The photo of a newly confirmed U.S. ambassador posing with a Syrian student dressed as a terrorist is raising questions.
Amy Gutman stepped down as University of Pennsylvania President after she was confirmed by the U.S. Senate February 8 to be the country’s Ambassador to Germany.
Shortly after the announcement of her confirmation, a 2006 photo resurfaced on a Twitter post showing her next to a student dressed as a terrorist. A Jerusaleum Post report from Novermber 2006 included the photo and identified the student attending the annual Halloween costume party held at the president’s home as as Syrian-born engineering student Saad Saadi.
“Part of the Halloween party tradition is the opportunity to be photographed with the President,” Gutman said in an open letter to the UPenn community at the time. “This year, one student holding a toy gun was photographed with me before it was obvious to me that he was dressed as a suicide bomber. As soon as I realized the full extent of his costume, I refused his request for additional photographs.”
“Some have mistakenly interpreted the photograph as my support for terrorism,” she added, saying nothing could be further from the truth. “I abhor terrorism, suicide bombers and everything they do.”
In the photo, Saadi appears with a keffiyeh around his head, with a plastic Kalashnikov rifle in his hand and plastic sticks of dynamite strapped to his chest.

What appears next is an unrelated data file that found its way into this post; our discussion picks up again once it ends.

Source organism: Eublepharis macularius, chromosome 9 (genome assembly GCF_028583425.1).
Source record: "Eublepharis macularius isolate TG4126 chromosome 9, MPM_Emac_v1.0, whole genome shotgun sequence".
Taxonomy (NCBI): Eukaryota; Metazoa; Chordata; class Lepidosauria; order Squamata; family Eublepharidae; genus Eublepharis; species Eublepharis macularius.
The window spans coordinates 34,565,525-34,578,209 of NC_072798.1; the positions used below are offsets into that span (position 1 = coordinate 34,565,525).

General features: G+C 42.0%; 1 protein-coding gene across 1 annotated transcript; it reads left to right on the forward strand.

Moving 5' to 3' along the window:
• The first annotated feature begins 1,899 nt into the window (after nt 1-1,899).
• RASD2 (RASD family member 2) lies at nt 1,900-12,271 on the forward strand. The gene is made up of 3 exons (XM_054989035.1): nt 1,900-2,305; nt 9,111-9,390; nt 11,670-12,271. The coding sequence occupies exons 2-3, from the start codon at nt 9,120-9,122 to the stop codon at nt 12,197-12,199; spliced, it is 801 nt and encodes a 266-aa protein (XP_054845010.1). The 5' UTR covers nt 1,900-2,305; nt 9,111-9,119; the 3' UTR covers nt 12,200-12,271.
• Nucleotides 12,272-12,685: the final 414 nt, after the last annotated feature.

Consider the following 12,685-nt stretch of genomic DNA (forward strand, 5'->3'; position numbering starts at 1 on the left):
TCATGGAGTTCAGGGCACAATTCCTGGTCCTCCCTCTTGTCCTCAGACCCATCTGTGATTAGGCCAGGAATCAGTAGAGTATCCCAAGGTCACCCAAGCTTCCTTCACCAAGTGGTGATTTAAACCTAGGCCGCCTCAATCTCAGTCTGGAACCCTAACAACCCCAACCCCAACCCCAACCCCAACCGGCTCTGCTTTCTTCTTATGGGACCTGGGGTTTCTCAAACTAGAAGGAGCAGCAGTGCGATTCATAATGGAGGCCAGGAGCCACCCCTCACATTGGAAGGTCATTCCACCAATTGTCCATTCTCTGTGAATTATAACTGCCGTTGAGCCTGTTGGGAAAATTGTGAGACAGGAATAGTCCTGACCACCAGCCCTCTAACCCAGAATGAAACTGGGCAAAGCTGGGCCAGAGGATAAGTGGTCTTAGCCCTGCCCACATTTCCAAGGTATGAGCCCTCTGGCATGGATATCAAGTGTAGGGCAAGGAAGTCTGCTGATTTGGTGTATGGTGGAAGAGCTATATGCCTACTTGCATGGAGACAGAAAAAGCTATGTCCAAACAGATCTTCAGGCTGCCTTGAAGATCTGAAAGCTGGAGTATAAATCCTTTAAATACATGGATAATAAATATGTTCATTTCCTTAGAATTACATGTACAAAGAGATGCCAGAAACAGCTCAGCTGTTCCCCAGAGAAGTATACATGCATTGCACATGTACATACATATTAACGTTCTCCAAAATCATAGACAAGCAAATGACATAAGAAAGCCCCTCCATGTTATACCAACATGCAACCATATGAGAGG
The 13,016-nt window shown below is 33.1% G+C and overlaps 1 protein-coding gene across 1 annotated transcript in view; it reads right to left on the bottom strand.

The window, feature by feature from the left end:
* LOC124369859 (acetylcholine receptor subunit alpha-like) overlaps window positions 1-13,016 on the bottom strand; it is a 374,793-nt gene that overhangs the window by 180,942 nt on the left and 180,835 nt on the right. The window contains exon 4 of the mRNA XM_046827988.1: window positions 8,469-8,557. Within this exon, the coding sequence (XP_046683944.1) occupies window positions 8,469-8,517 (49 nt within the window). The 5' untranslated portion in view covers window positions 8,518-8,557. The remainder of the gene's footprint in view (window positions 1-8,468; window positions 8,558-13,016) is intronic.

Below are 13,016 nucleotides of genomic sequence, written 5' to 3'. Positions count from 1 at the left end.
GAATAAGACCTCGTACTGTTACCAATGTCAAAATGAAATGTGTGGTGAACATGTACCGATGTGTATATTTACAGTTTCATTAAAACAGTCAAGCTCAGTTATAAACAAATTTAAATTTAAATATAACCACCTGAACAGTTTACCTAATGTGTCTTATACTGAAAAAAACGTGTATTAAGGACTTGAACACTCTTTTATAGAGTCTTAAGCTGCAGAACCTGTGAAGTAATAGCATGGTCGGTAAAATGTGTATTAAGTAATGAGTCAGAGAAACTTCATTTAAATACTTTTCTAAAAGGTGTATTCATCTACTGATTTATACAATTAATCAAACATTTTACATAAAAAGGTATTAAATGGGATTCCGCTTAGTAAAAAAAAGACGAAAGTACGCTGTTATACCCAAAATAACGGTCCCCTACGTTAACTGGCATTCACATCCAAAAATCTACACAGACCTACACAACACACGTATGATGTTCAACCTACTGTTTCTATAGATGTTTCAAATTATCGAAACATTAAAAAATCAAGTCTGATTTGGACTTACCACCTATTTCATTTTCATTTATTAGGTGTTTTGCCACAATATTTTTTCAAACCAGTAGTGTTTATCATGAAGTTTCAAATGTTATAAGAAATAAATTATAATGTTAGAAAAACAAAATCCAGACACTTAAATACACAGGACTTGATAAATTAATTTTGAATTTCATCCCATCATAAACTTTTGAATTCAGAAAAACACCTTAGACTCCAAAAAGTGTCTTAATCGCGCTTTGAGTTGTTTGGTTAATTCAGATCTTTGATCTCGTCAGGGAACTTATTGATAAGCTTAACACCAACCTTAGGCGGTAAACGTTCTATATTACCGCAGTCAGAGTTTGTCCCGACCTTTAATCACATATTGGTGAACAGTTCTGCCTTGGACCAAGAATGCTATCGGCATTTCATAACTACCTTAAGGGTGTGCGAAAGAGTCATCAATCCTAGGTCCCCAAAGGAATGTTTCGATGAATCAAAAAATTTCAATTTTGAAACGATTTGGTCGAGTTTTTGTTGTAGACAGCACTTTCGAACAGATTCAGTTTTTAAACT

“It’s sending a message of moral equivalency,” said Winfield Myers, a Penn student at the time. “I understand that everyone makes social foibles, but this goes well beyond this. Had a student walked in wearing a KKK robe or dressed as an SS officer, would [Gutmann] have taken the picture? I think not.”
Gutman will be ambassador to the Germany her father fled from after Nazis exerted control of that country.
“To go to the country that my father had to flee and to go as the U.S. ambassador is just historically meaningful,” she reportedly said, “not just to me, but it shows what an alliance — what the U.S. working with Germany was able to accomplish over a time period — that sadly my father never got to live to see.”
Penn announced in October a new data science building being built would be named for Gutmann, a decision reportedly made after consultation with Harlan M. Stone, a Penn trustee who made a $25 million donation for the building’s construction. Gutman will reportedly remain a tenured member of the faculty who has stepped away for a sabbatical.
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